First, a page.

by Lilika Jenkins ‘22
The majority of teens in first-world countries have access to the Internet, which exposes them to many niches of entertainment, information, and creativity. A new corner of entertainment that has taken over this digital world are YouTubers, Twitch streamers and TikTokers. Children and teenagers follow these content creators on various social media platforms, such as Twitter and Instagram, hoping to get a glimpse into their ‘everyday lives’ and feel closer to them, as if they were these creators’ actual friends.
When a person feels as though a celebrity or content creator that produces content for their fanbase is a personal friend, it is termed a parasocial relationship. While the content creator at hand does not know who the individual is but the individual feels as if the content creator is communicating with and only them, the fan may believe that they have a more personal connection than what they actually have. This phenomenon is common due to the fact that content creators can tweet and ‘talk’ to fans, making them seem closer to the normal viewer than they actually are. Celebrities may like tweets that fans make talking about a new song or video they made, and even reply to them.
Parasocial relationships are especially common in communities such as the Minecraft Youtuber community, BTS fandom, and other Youtube/Twitch streaming communities. Because these creators’ jobs are to speak directly to their fanbase, many start to feel as though they are friends with them.Parasocial relationships in and of itself are not too harmful and while wanting to be friends with someone you look up to isn’t a terrible thing, sometimes these imaginary relationships can lead to people doing foolish and even dangerous things.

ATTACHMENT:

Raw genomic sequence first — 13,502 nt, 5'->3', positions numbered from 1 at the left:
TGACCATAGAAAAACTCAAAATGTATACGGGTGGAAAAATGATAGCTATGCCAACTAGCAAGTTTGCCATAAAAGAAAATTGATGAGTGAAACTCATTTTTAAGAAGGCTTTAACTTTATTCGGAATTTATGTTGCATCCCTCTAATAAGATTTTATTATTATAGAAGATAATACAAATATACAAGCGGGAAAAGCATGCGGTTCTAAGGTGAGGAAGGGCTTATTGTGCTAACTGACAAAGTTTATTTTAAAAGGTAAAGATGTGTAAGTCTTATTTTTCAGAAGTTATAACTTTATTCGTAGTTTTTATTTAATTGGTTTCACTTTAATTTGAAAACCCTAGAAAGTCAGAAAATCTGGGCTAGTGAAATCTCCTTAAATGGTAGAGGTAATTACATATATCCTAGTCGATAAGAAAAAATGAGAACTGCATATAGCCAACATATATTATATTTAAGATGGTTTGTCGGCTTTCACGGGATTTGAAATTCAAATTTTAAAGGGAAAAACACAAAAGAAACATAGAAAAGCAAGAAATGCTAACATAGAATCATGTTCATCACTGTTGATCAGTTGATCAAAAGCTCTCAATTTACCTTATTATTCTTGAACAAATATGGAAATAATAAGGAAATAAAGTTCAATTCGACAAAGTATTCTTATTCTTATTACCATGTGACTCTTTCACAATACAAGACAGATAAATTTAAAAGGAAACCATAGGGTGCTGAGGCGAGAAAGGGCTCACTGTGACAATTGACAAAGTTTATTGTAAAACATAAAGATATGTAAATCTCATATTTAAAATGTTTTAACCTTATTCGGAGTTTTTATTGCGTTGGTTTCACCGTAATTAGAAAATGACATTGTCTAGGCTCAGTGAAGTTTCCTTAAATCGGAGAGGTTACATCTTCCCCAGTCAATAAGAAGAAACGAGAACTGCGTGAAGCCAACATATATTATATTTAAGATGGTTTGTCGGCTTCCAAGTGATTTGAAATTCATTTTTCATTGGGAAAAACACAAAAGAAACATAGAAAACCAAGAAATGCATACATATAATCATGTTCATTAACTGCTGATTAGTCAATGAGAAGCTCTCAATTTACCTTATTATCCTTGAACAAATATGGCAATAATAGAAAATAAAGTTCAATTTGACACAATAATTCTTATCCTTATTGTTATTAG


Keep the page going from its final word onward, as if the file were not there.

Many KPop groups have regular livestreams and can even virtually talk to fans using an app called VLIVE. Some fans may start to feel entitled to this interaction and may want to take it a step forward and try to meet with them in real life. This behavior is a culmination of parasocial relationships and obsession, which may initially start off harmless, but become a bigger problem. When Twitch streamers blog or livestream outside, they have the high risk of being swarmed by fans near the area. This can prove to become very dangerous, as there is a chance of spreading COVID, someone holding a weapon, or risk of trampling in order to get close to their favorite content creator.
This phenomenon is not just cultivated by the fans themselves, however. In fact, many content creators actively promote this behavior, intentionally or not. By saying that they love each and every one of their fans, they cultivate a sense of closeness with their audience, and many seem to fall into this unhealthy mindset that they can get close to these celebrities.
Ludwig Ahgren, a famous streamer and YouTuber with over a million Twitch followers and YouTube subscribers, streams almost daily for up to 10 hours a day alongside regular video uploads. He made a YouTube video titled “I Am Not Your Friend,” discouraging people from forming parasocial relationships with content creators including himself, who are essentially strangers to their audience in actuality. “In the Direct Messages people send me, it feels like I’m not the guy for the job. They ask me for advice as they would a friend, or someone you’re close to. But I’m not involved in the person’s life.”
Awareness of this phenomenon is extremely important. Healthy consumption of media, especially on the Internet, should be heavily normalized and promoted in order to ensure that everyone involved is safe.